Sunny nodded distantly. She definitely did not want to talk. She couldn't even talk to a friend right now let alone a stranger. She had walked out on impulse, bought her plane ticket online, thrust a few things into a bag, packed up Tesoro, left the note for Mac, taken a cab to the airport. She had no idea where she would go when she arrived in Paris.
Panic set in. She wanted to get off the plane, go back to Mac. She didn't know how to be "Alone."
She pulled herself together. The man was still looking at her, a quizzical smile in his eyes. She managed to say, "Thank you. And Merry Christmas to you," but her lips felt stiff, as though she were unused to speaking. She took a sip of the champagne in an effort to unglue them.
"You're spending Christmas in Paris?"
This guy didn't give up. Couldn't he see she didn't want to talk?
"No," she lied.
"Me neither," he said, smiling and stretching out his long legs.
He looked so at ease, so comfortable with himself and with his life, Sunny suddenly hated him. She inspected him from the corner of her eye, behind her amber-tinted frameless Silhouette glasses. He was attractive. Tall, angular body, dark blond hair that flopped silkily over dark eyes. Were they blue or brown? Hazel, maybe? She couldn't tell because of the shadow that fell over them. Strong nose, full mouth — a sexy mouth — she wasn't so far gone in her woe that she couldn't notice that. And where did he get that tan? Not in California this winter, that was for sure. The weather had been cold and damp.
"Too cold for Paris," he said. "They're forecasting snow."
"Snow?" Sunny repeated, astonished. She had thought "cold" maybe, but not "snow."
"You're okay, though, you're dressed for the role."
He was smiling, looking at her boots. Sunny loved those UGGs. They felt like the warmest coziest of slippers, the sheepskin curled round her numb toes so gently, so tenderly. Godamit she would never wear anything else but these boots. Not even the gorgeous new ones she had bought just last week, anticipating a round of Christmas parties, jollity and holly; a tree; a log fire; perhaps even a kiss under the mistletoe.
She hadn't considered what to do once she got to Paris. She hadn't even booked a hotel, not given it a thought. Getting on the plane was about all she had been able to manage. Well, now she had about another ten hours to figure it out.
The stranger accepted a second glass of champagne from the steward, along with a small tray of hors d'oeuvres. Sunny did the same.
A large gulp of champagne did not make her feel any better. From the corner of her eye again she saw the man was looking at her, the amused smile now lifting the corners of his mouth. The sexy mouth, she thought bitterly. Why did he have to have a sexy mouth that reminded her of Mac? Why couldn't he have been some ordinary businessman with his nose buried deep in important business papers that he was to read to a conference in Paris tomorrow? Oh. She forgot. Tomorrow was Christmas Day. The "businessmen" were already home with their families. So why wasn't he?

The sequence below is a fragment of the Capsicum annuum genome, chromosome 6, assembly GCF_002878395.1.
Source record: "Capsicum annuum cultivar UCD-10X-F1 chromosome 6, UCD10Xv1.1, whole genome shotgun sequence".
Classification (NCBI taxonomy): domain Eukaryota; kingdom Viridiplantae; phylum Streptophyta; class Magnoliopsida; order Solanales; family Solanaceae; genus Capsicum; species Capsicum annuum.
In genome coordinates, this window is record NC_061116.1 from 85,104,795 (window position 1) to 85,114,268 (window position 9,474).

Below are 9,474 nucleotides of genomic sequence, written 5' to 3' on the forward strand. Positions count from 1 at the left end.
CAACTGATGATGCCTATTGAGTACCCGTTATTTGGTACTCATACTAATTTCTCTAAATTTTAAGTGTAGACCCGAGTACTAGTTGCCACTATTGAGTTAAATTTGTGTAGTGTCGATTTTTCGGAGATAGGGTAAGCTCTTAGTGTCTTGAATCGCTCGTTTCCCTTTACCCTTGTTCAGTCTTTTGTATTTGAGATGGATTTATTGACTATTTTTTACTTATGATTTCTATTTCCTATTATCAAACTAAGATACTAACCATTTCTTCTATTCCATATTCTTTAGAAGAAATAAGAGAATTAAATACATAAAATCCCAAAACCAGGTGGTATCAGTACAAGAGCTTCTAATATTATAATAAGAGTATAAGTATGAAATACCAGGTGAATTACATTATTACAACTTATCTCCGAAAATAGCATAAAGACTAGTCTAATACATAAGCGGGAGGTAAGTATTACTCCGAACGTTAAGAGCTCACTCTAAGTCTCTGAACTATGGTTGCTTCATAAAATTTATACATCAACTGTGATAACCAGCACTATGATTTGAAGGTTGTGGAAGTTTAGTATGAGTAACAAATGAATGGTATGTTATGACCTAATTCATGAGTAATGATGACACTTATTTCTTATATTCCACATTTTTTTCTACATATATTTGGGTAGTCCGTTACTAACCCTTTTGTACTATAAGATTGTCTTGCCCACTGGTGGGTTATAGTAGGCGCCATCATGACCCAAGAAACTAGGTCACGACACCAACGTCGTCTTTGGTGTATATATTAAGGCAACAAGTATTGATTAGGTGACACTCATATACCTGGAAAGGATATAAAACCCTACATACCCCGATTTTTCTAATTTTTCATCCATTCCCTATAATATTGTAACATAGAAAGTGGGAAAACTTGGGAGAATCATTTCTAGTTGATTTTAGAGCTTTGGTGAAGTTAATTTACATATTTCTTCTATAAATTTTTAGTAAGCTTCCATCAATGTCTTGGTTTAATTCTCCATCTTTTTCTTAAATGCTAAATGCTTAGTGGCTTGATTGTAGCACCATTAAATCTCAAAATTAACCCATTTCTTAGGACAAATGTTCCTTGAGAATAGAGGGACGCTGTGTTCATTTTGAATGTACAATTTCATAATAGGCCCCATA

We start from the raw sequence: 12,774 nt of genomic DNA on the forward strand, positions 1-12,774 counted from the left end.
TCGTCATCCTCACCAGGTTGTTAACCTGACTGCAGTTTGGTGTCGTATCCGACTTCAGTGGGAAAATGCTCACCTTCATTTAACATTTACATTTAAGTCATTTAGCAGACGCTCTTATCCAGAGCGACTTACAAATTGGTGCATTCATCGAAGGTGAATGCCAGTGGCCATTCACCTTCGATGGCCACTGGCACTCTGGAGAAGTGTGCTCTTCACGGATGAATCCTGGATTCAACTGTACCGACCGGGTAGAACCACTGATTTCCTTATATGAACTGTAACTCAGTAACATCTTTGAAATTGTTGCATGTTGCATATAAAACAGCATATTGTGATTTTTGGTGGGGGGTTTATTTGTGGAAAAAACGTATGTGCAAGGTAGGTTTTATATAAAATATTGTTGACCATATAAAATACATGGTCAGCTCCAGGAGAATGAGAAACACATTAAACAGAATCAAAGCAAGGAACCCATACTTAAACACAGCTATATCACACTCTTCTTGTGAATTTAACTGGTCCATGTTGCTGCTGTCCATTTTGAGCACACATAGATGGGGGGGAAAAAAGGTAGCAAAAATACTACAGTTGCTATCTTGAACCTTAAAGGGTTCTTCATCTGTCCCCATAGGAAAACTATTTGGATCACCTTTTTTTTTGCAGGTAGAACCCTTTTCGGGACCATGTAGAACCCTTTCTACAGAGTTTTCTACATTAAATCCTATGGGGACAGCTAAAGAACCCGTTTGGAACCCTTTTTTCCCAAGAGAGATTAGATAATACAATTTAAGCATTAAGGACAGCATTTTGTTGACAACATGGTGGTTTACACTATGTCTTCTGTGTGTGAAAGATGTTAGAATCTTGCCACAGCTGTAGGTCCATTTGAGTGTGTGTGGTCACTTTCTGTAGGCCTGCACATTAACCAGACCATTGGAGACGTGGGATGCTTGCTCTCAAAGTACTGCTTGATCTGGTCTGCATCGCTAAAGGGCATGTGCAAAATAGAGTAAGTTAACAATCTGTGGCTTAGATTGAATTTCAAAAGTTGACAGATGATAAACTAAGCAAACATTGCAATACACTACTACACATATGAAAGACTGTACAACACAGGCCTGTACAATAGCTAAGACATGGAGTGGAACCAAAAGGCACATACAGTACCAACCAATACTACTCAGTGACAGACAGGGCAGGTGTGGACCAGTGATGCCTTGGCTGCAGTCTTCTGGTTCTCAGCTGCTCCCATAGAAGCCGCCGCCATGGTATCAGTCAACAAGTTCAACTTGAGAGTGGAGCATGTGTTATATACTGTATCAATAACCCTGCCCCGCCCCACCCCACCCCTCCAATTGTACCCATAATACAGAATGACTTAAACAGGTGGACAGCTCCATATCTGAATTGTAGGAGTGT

"I see you like champagne." He took a sip out of his own nearly full glass. Hers was already half-gone.
"Sometimes," she replied, shortly.
He sighed, but his smile broadened. "It's meant to be a celebratory drink. Perhaps we can celebrate Christmas together?" She did not reply and he shrugged, glancing round. There were only two others in first class; a couple, heads together, several seats away. Sunny could hear their low laughter from here. She tried to close her ears to it. It wasn't fair that they were happy and she was dying inside.
"I suppose you're on your way home to see your family," she said, gulping down the other half of the glass of champagne. She immediately wished she had not asked something so personal. But she had. What difference did it make, anyway?
"No. I'm alone for the holidays."
She looked at him, full on, for the first time. He looked gravely back at her. "So am I," she said.
Sunny sensed that like her, this man had a backstory but he was not going to tell her. And nor was she. They were on an eleven-hour flight to Paris; temporarily, the rest of the world did not exist. For the moment, she was no longer "Alone."
Tesoro whined in her carrying case and Sunny took her out. She held the tiny chestnut-colored dog close, kissed her tenderly, smiling for the first time as she said, "This is Tesoro and she's quite fierce."
"I'll bet she is." The man held out his hands and Sunny put the little dog into them, heart in her mouth, knowing Tesoro's penchant for a fast nip. He held the small dog up to his face, eyeball to eyeball. Tesoro did not even wriggle. She didn't whine. She didn't yap. He put her onto his lap where she curled up, tail snugged over one small flank, eyeing Sunny as if to say, well what did you expect? You left me in that stupid carrying case for an hour, and now this man is showering me with attention.
Maybe she should learn something from the dog, Sunny thought, looking at the man with new respect.
"Are we going to tell who we are?" she asked, still looking at him.
He smiled. "Just call me your Prince Charming."
Sunny found herself smiling too. A watery smile, but still a smile. "In that case I must be the Princess," she said.
She hadn't thought of Mac in at least three minutes.CHAPTER 3
Malibu. Christmas Eve day.